The web Browser you are currently using is unsupported, and some features of this site may not work as intended. Please update to a modern browser such as Chrome, Firefox or Edge to experience all features Michigan.gov has to offer.
DNR urges snowmobile safety amid winter storm
December 22, 2022
The National Weather Service is predicting a snowstorm to arrive in the Great Lakes region Thursday-Saturday with the potential to drop a decent amount of accumulation. That’s favorable for snowmobile conditions, particularly in the Lower Peninsula, but the Michigan Department of Natural Resources reminds all snowmobilers to use great caution and “Ride Right” so they can safely return home to family and friends.
“Many people will be jumping on their snowmobiles for the first time this season,” said Cpl. Mike Hearn, snowmobile and off-road vehicle specialist, DNR Law Enforcement Division. “The forecast, combined with the excitement of the holidays, is creating a scenario in which conservation officers often see avoidable accidents. People are excited, riding fast, hitting drifts and often riding outside of their capabilities. We want to remind everyone to ride sober, at a safe speed, especially near curves, and to ride within your and your machine’s capabilities.”
Additional “Ride Right” snowmobile safety tips include:
- Riding on the right side of the trail or road.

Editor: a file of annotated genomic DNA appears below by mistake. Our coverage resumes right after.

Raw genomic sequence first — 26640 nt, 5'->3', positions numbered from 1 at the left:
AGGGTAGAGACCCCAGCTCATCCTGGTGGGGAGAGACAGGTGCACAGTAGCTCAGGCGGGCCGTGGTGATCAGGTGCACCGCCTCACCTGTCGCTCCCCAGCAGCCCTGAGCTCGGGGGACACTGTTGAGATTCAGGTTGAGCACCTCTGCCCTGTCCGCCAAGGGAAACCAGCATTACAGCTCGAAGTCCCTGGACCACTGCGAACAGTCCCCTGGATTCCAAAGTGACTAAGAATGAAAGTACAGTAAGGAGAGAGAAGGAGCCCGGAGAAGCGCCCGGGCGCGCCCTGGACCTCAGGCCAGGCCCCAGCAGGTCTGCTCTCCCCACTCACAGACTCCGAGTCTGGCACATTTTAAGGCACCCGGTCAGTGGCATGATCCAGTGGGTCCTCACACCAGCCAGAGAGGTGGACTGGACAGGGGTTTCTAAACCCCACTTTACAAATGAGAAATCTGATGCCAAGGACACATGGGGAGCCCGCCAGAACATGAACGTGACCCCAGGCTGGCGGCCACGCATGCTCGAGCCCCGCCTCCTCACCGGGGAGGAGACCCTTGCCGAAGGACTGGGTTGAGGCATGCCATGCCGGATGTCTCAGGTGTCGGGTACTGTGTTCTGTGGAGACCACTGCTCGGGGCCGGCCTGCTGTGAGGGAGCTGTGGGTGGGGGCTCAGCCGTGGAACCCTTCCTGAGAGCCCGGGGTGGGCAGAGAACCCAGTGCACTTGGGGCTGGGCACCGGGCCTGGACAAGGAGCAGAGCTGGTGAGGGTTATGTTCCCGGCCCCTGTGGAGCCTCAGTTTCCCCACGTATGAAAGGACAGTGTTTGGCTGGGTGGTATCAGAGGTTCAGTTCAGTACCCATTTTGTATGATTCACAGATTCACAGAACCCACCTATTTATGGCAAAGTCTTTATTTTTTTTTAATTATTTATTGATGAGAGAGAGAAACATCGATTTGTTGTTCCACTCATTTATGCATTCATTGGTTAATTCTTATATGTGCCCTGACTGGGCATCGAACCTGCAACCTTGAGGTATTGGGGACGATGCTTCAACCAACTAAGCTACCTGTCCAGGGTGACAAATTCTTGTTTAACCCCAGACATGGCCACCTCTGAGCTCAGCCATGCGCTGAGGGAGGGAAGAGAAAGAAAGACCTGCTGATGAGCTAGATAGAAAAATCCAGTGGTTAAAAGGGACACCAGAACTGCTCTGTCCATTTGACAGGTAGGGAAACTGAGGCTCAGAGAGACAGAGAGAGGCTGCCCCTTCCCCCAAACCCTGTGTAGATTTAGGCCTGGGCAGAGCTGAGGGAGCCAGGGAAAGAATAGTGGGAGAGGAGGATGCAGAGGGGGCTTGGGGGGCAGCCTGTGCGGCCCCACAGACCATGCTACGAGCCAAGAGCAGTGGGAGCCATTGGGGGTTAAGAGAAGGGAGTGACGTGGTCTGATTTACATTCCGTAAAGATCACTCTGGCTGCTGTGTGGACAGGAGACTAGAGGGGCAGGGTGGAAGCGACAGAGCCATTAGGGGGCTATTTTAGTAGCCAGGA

- Riding with your machine’s lights on.
- Watching for and yielding to trail groomers.
- Ensuring your machine is in good working condition before you ride.
- Leaving a ride plan, including details about where you’re going and when you’ll return, with someone who is staying home.
- Riding at a safe distance behind the person in front of you; snowmobiles may have a delayed stop time due to sliding on ice or snow. This is particularly important for riders operating in low visibility caused by snow.
Trails permits are required for snowmobiles operating on the trail system and may be purchased online. Conservation officers encourage operators to carry a proof or purchase until the permit that needs to be affixed to the snowmobile arrives in the mail.
Additionally, snowmobile exhaust sound emissions should be 88 decibels or under.
"This is important because many public snowmobile trails are connected by portions of private property, but only because the property owners have granted that access," said Lt. Tom Wanless, DNR Law Enforcement Division. "Frustration with overly loud snowmobiles is one of the primary reasons they rescind permission, which means all snowmobilers lose access routes to certain trails."
A snowmobile safety certificate is required for operators under the age of 16 who will be riding on the trails unsupervised or when crossing roadways. Everyone is encouraged to earn a recreational safety certificate, which can be completed online.
There has been one reported snowmobile fatality this season.
Read more about safety, find places to ride and purchase your trail permit at Michigan.gov/Snowmobiling.
Note to editors: Accompanying photos are available below for download. Caption information follows.
Ride Right: The Michigan Department of Natural Resources “Ride Right” snowmobile safety campaign emphasizes riding at a safe speed, riding sober, riding on the right side of the road and yielding to trail groomers. Read more safety tips, find places to ride and purchase your snowmobile trail permit at Michigan.gov/Snowmobiling.
Snowmobile: With a severe winter storm predicted to drop a decent amount of snow during the holiday weekend, the Michigan Department of Natural Resources encourages all snowmobile riders to “Ride Right.” Get safety tips, find places to ride and purchase your snowmobile trail permit at Michigan.gov/Snowmobiling.